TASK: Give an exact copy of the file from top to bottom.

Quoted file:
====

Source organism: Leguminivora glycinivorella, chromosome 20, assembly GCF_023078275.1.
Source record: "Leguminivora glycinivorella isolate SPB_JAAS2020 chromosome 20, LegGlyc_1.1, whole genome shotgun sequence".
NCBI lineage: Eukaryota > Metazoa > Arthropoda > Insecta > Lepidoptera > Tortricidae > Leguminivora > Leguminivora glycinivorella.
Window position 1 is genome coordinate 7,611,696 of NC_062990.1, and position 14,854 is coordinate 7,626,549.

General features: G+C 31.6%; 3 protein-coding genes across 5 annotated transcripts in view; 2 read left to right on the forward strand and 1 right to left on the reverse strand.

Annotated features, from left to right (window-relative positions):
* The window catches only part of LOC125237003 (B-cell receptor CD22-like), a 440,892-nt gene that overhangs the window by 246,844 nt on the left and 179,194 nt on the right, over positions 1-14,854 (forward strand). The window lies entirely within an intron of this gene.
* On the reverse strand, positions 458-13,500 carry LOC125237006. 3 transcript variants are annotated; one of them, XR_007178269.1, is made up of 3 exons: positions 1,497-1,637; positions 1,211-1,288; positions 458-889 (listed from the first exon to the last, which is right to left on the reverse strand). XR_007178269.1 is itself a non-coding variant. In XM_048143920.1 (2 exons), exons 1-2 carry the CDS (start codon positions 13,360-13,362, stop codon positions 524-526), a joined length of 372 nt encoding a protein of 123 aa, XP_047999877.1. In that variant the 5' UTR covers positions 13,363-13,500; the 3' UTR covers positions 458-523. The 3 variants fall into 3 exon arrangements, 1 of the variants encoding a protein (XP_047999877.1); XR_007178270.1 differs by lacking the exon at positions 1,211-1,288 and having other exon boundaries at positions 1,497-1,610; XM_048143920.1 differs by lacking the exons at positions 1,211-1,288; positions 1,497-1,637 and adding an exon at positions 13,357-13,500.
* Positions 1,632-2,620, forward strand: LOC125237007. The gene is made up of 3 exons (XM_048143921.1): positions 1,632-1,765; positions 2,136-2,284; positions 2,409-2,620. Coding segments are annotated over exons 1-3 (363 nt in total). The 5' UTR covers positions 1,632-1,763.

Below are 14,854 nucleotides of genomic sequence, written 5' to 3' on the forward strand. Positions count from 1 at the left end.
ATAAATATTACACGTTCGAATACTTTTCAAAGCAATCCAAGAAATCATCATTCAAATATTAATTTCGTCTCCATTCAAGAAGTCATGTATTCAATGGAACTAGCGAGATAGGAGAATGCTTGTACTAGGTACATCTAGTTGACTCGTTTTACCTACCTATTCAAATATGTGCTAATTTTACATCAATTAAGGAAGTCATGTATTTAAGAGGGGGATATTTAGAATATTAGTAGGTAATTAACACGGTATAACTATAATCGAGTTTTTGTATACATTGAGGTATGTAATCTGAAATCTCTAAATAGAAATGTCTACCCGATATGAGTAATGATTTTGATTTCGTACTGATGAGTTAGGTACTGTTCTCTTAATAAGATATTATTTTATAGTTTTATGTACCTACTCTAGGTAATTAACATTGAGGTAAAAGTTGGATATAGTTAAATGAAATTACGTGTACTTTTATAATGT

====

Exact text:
Source organism: Leguminivora glycinivorella, chromosome 20, assembly GCF_023078275.1.
Source record: "Leguminivora glycinivorella isolate SPB_JAAS2020 chromosome 20, LegGlyc_1.1, whole genome shotgun sequence".
NCBI lineage: Eukaryota > Metazoa > Arthropoda > Insecta > Lepidoptera > Tortricidae > Leguminivora > Leguminivora glycinivorella.
Window position 1 is genome coordinate 7,611,696 of NC_062990.1, and position 14,854 is coordinate 7,626,549.

General features: G+C 31.6%; 3 protein-coding genes across 5 annotated transcripts in view; 2 read left to right on the forward strand and 1 right to left on the reverse strand.

Annotated features, from left to right (window-relative positions):
* The window catches only part of LOC125237003 (B-cell receptor CD22-like), a 440,892-nt gene that overhangs the window by 246,844 nt on the left and 179,194 nt on the right, over positions 1-14,854 (forward strand). The window lies entirely within an intron of this gene.
* On the reverse strand, positions 458-13,500 carry LOC125237006. 3 transcript variants are annotated; one of them, XR_007178269.1, is made up of 3 exons: positions 1,497-1,637; positions 1,211-1,288; positions 458-889 (listed from the first exon to the last, which is right to left on the reverse strand). XR_007178269.1 is itself a non-coding variant. In XM_048143920.1 (2 exons), exons 1-2 carry the CDS (start codon positions 13,360-13,362, stop codon positions 524-526), a joined length of 372 nt encoding a protein of 123 aa, XP_047999877.1. In that variant the 5' UTR covers positions 13,363-13,500; the 3' UTR covers positions 458-523. The 3 variants fall into 3 exon arrangements, 1 of the variants encoding a protein (XP_047999877.1); XR_007178270.1 differs by lacking the exon at positions 1,211-1,288 and having other exon boundaries at positions 1,497-1,610; XM_048143920.1 differs by lacking the exons at positions 1,211-1,288; positions 1,497-1,637 and adding an exon at positions 13,357-13,500.
* Positions 1,632-2,620, forward strand: LOC125237007. The gene is made up of 3 exons (XM_048143921.1): positions 1,632-1,765; positions 2,136-2,284; positions 2,409-2,620. Coding segments are annotated over exons 1-3 (363 nt in total). The 5' UTR covers positions 1,632-1,763.

Below are 14,854 nucleotides of genomic sequence, written 5' to 3' on the forward strand. Positions count from 1 at the left end.
ATAAATATTACACGTTCGAATACTTTTCAAAGCAATCCAAGAAATCATCATTCAAATATTAATTTCGTCTCCATTCAAGAAGTCATGTATTCAATGGAACTAGCGAGATAGGAGAATGCTTGTACTAGGTACATCTAGTTGACTCGTTTTACCTACCTATTCAAATATGTGCTAATTTTACATCAATTAAGGAAGTCATGTATTTAAGAGGGGGATATTTAGAATATTAGTAGGTAATTAACACGGTATAACTATAATCGAGTTTTTGTATACATTGAGGTATGTAATCTGAAATCTCTAAATAGAAATGTCTACCCGATATGAGTAATGATTTTGATTTCGTACTGATGAGTTAGGTACTGTTCTCTTAATAAGATATTATTTTATAGTTTTATGTACCTACTCTAGGTAATTAACATTGAGGTAAAAGTTGGATATAGTTAAATGAAATTACGTGTACTTTTATAATGT